Right, but to pursue that advance, you'd have to not have offered that book for sale. So the price of the lottery ticket here would be the $3600 you're forgoing by not self-publishing.So you're selling about 150 copies a month, or 1800 a year, for an annual return of $3600. A typical advance from a major publisher for a mass market paperback is about $6000...
You'd be betting $3600 for the chance to win $6000.
That means that if your odds of securing that paperback contract are any worse than 1 in 1.667, you'd be a sucker to make that bet.
Are you seriously proposing that everyone here making $300 a month [basically anyone with books in the top 8000 or so] has a 1 in 1.667 or better chance of securing a traditional publishing contract? That is absolutely ludicrous.
I would estimate that all of those people have a 1 in 1000 chance, or worse, of securing such a contract, if they pick up a pen and start writing query letters this very moment. So you're basically advising people to flush $3600 down the toilet.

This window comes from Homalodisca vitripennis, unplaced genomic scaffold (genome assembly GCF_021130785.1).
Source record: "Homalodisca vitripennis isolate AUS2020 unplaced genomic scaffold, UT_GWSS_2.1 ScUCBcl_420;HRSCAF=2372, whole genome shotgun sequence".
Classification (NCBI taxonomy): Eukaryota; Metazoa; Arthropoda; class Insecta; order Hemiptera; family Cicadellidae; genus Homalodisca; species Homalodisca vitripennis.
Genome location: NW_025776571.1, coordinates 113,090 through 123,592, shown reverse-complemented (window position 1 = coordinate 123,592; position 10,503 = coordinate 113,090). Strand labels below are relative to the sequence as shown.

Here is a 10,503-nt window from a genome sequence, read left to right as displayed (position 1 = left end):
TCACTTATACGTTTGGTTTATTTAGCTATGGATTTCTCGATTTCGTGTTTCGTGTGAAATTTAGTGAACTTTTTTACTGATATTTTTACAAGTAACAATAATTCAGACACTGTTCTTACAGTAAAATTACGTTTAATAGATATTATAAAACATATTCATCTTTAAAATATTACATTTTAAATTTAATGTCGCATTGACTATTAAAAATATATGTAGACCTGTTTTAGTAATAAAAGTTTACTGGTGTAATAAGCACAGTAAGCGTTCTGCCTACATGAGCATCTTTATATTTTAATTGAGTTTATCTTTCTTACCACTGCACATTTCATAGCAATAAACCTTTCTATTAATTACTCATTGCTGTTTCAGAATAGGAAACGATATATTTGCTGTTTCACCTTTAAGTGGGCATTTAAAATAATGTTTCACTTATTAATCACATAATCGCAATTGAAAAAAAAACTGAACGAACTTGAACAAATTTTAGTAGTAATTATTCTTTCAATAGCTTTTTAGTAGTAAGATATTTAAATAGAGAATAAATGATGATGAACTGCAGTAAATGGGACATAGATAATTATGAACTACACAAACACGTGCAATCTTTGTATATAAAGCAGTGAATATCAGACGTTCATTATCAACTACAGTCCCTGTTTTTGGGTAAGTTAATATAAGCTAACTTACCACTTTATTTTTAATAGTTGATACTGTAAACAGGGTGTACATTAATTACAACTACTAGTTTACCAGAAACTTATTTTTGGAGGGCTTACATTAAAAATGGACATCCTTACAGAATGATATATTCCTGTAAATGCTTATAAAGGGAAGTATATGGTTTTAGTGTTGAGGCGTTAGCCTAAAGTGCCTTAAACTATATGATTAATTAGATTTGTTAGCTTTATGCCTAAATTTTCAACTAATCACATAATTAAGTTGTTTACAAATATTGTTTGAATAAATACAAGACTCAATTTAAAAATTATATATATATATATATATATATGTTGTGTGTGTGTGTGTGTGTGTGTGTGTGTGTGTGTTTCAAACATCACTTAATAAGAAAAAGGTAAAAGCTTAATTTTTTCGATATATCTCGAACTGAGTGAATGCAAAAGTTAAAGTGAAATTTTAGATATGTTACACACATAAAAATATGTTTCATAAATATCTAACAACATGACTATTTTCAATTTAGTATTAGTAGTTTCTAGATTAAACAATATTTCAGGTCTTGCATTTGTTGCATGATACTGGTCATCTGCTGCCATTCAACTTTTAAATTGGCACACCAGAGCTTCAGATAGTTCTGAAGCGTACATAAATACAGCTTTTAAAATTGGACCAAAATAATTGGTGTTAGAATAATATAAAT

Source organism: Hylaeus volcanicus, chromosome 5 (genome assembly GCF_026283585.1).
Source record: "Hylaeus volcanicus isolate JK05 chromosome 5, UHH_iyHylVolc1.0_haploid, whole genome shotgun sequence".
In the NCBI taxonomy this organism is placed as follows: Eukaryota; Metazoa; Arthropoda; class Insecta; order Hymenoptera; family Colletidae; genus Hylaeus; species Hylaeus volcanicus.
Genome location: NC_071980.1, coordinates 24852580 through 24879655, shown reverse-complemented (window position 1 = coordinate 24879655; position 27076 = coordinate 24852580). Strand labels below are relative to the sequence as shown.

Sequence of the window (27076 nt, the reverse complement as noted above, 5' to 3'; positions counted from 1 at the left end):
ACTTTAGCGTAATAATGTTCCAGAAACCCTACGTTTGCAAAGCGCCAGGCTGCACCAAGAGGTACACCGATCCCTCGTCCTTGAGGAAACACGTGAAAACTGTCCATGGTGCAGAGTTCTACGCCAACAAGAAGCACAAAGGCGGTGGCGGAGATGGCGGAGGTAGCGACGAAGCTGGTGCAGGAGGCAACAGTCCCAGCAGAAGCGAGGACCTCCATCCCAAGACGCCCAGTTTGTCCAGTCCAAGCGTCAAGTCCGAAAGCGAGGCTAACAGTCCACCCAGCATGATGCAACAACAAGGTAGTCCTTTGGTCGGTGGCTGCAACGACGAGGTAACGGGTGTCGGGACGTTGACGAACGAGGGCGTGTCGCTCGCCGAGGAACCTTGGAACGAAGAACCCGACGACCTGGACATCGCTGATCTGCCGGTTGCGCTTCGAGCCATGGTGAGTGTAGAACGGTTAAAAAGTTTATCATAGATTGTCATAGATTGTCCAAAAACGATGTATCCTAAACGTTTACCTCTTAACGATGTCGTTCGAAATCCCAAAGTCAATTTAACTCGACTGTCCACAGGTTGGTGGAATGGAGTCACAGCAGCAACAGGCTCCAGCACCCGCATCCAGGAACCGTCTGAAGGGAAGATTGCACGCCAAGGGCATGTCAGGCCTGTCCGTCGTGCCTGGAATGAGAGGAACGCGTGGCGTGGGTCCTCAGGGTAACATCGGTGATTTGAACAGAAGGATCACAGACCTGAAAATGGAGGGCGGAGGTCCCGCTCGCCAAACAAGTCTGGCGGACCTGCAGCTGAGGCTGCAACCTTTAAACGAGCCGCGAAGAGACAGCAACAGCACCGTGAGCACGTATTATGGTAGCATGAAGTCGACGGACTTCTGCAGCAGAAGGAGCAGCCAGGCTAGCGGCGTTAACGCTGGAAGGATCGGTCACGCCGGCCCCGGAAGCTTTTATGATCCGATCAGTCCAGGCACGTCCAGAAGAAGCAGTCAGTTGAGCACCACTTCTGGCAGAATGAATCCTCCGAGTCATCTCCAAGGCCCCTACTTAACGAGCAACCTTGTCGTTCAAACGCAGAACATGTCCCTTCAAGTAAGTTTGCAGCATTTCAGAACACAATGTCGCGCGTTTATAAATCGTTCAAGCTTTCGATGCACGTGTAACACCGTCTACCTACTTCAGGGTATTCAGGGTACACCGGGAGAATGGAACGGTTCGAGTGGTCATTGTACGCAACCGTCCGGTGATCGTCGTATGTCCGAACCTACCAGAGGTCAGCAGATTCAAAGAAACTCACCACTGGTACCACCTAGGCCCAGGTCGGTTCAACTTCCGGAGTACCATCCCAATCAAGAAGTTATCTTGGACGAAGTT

If you had a family member with a gambling problem who was routinely making bets where they put down $3600 for a 1 in 1000 chance of winning $6000, you'd do an intervention.
The $ figures and reader figures a traditional contract can get you are nice, but they aren't the important numbers in the equation here. The important numbers are the opportunity cost of not self-publishing and the odds of actually securing a publishing contract starting from Square Zero. And the opportunity costs are known now, and the odds are absolutely dismal.